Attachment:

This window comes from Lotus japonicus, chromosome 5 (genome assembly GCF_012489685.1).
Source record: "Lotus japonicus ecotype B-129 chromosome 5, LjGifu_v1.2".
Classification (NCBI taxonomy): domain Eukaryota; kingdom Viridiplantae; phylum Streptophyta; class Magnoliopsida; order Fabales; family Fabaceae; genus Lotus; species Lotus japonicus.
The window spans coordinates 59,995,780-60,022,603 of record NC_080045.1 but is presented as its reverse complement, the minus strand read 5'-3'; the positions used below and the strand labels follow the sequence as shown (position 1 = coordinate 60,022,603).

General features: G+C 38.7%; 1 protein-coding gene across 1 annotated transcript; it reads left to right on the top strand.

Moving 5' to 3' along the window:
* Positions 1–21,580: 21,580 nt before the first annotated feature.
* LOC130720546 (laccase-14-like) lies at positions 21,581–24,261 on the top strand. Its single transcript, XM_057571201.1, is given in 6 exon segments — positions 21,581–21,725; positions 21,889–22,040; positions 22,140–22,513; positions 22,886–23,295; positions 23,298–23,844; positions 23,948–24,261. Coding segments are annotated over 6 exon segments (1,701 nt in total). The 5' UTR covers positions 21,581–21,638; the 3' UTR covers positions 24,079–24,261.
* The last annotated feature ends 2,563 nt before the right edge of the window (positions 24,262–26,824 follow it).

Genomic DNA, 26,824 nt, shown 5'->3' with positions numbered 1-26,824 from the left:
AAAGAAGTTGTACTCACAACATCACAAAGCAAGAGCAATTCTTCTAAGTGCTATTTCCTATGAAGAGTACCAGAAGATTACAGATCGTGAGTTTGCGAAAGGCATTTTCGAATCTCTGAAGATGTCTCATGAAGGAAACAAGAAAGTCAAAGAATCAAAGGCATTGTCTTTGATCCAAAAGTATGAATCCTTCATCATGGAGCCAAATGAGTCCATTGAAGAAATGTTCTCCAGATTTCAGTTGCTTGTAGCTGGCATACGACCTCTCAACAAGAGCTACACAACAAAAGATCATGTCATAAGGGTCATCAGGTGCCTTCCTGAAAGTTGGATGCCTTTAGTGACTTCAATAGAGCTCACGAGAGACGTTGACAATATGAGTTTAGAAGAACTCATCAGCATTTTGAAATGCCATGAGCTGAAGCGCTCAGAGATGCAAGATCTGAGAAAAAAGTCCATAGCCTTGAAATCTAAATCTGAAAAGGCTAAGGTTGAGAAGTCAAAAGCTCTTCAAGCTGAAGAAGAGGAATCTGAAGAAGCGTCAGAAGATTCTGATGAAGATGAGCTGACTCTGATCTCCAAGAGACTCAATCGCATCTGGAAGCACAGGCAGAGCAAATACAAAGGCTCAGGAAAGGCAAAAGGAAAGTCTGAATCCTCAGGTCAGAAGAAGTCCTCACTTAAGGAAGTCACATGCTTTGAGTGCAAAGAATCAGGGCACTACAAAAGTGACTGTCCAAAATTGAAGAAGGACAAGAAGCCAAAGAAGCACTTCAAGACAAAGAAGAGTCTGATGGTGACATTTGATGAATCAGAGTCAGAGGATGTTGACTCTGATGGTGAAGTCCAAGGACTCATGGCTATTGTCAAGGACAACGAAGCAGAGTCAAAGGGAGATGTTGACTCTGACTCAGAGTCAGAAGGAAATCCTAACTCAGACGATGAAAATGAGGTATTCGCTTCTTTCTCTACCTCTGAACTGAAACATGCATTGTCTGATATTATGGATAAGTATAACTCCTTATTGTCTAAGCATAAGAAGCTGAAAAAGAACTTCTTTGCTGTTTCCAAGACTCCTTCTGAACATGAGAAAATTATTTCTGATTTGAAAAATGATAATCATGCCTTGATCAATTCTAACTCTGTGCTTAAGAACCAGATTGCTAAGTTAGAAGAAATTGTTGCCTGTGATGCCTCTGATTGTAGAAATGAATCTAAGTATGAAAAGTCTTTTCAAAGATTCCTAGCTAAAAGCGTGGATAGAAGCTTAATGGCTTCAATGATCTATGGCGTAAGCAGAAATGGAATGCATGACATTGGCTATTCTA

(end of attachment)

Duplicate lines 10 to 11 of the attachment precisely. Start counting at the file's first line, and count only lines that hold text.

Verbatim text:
Genomic DNA, 26,824 nt, shown 5'->3' with positions numbered 1-26,824 from the left:
AAAGAAGTTGTACTCACAACATCACAAAGCAAGAGCAATTCTTCTAAGTGCTATTTCCTATGAAGAGTACCAGAAGATTACAGATCGTGAGTTTGCGAAAGGCATTTTCGAATCTCTGAAGATGTCTCATGAAGGAAACAAGAAAGTCAAAGAATCAAAGGCATTGTCTTTGATCCAAAAGTATGAATCCTTCATCATGGAGCCAAATGAGTCCATTGAAGAAATGTTCTCCAGATTTCAGTTGCTTGTAGCTGGCATACGACCTCTCAACAAGAGCTACACAACAAAAGATCATGTCATAAGGGTCATCAGGTGCCTTCCTGAAAGTTGGATGCCTTTAGTGACTTCAATAGAGCTCACGAGAGACGTTGACAATATGAGTTTAGAAGAACTCATCAGCATTTTGAAATGCCATGAGCTGAAGCGCTCAGAGATGCAAGATCTGAGAAAAAAGTCCATAGCCTTGAAATCTAAATCTGAAAAGGCTAAGGTTGAGAAGTCAAAAGCTCTTCAAGCTGAAGAAGAGGAATCTGAAGAAGCGTCAGAAGATTCTGATGAAGATGAGCTGACTCTGATCTCCAAGAGACTCAATCGCATCTGGAAGCACAGGCAGAGCAAATACAAAGGCTCAGGAAAGGCAAAAGGAAAGTCTGAATCCTCAGGTCAGAAGAAGTCCTCACTTAAGGAAGTCACATGCTTTGAGTGCAAAGAATCAGGGCACTACAAAAGTGACTGTCCAAAATTGAAGAAGGACAAGAAGCCAAAGAAGCACTTCAAGACAAAGAAGAGTCTGATGGTGACATTTGATGAATCAGAGTCAGAGGATGTTGACTCTGATGGTGAAGTCCAAGGACTCATGGCTATTGTCAAGGACAACGAAGCAGAGTCAAAGGGAGATGTTGACTCTGACTCAGAGTCAGAAGGAAATCCTAACTCAGACGATGAAAATGAGGTATTCGCTTCTTTCTCTACCTCTGAACTGAAACATGCATTGTCTGATATTATGGATAAGTATAACTCCTTATTGTCTAAGCATAAGAAGCTGAAAAAGAACTTCTTTGCTGTTTCCAAGACTCCTTCTGAACATGAGAAAATTATTTCTGATTTGAAAAATGATAATCATGCCTTGATCAATTCTAACTCTGTGCTTAAGAACCAGATTGCTAAGTTAGAAGAAATTGTTGCCTGTGATGCCTCTGATTGTAGAAATGAATCTAAGTATGAAAAGTCTTTTCAAAGATTCCTAGCTAAAAGCGTGGATAGAAGCTTAATGGCTTCAATGATCTATGGCGTAAGCAGAAATGGAATGCATGACATTGGCTATTCTA